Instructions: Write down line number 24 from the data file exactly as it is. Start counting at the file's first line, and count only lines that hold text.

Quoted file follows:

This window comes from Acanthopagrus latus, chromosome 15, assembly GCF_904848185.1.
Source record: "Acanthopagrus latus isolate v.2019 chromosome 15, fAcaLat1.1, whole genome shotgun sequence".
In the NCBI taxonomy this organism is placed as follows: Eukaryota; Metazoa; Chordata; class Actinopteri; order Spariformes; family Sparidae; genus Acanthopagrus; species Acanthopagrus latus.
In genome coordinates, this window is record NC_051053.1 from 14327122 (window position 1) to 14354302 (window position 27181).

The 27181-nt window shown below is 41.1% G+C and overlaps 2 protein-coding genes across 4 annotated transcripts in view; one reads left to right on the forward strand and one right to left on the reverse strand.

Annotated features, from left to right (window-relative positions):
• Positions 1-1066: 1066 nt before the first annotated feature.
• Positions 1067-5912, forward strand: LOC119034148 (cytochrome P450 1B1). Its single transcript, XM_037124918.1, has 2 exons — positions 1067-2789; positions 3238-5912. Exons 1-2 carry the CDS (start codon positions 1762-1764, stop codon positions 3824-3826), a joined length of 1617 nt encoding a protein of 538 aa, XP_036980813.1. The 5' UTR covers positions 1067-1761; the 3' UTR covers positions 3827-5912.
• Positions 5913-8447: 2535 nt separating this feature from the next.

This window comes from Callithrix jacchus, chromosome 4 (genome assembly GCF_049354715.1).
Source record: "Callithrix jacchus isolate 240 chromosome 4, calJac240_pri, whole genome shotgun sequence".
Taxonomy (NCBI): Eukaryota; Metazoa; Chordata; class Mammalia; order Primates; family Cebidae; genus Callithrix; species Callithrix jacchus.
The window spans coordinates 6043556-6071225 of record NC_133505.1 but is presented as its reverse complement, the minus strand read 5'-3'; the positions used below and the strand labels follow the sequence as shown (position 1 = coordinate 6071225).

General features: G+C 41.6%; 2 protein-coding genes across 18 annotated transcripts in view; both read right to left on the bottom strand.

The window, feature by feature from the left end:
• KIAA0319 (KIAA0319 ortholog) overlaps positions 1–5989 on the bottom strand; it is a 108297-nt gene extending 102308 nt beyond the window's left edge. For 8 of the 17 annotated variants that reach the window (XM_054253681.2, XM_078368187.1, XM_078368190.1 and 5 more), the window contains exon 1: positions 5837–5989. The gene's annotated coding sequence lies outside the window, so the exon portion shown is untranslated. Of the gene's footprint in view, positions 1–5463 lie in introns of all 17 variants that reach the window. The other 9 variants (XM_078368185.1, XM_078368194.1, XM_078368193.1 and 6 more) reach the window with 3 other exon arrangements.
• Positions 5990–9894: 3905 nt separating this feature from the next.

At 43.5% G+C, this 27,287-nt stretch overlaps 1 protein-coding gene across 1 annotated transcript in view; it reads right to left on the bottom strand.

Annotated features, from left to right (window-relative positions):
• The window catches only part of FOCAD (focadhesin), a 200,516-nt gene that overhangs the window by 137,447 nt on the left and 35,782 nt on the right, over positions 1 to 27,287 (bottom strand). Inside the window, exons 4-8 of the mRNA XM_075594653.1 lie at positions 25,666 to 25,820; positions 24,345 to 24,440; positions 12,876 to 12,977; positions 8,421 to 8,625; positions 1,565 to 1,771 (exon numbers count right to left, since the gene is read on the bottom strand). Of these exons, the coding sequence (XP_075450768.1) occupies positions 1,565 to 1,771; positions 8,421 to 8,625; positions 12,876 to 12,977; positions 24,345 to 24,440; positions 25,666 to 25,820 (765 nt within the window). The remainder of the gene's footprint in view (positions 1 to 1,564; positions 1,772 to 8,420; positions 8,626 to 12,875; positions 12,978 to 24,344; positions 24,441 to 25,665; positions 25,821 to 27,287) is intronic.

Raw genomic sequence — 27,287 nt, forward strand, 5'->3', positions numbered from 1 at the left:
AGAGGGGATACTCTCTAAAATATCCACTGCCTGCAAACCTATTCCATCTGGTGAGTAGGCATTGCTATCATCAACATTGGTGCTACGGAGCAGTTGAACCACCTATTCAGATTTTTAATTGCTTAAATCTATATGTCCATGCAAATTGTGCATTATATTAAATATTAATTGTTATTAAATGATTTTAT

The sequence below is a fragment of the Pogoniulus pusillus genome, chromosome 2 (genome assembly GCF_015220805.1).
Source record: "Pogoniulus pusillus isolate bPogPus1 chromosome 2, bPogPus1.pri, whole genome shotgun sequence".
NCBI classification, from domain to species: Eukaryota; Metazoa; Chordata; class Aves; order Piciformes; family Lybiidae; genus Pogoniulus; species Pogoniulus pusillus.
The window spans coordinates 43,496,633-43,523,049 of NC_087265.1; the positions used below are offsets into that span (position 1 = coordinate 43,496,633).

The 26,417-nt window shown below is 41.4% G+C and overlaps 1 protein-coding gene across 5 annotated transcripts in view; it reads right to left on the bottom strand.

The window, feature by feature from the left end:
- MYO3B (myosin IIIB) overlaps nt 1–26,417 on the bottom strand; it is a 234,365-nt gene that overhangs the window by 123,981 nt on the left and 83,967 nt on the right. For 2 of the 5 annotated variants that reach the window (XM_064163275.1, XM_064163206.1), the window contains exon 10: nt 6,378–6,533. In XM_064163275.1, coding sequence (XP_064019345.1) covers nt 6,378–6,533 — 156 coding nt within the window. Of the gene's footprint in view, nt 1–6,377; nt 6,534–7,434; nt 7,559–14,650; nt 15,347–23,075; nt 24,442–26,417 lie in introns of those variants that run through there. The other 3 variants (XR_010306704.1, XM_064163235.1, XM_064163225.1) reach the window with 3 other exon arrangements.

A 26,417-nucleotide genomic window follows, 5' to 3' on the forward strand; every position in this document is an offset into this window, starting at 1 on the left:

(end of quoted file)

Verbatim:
Source record: "Pogoniulus pusillus isolate bPogPus1 chromosome 2, bPogPus1.pri, whole genome shotgun sequence".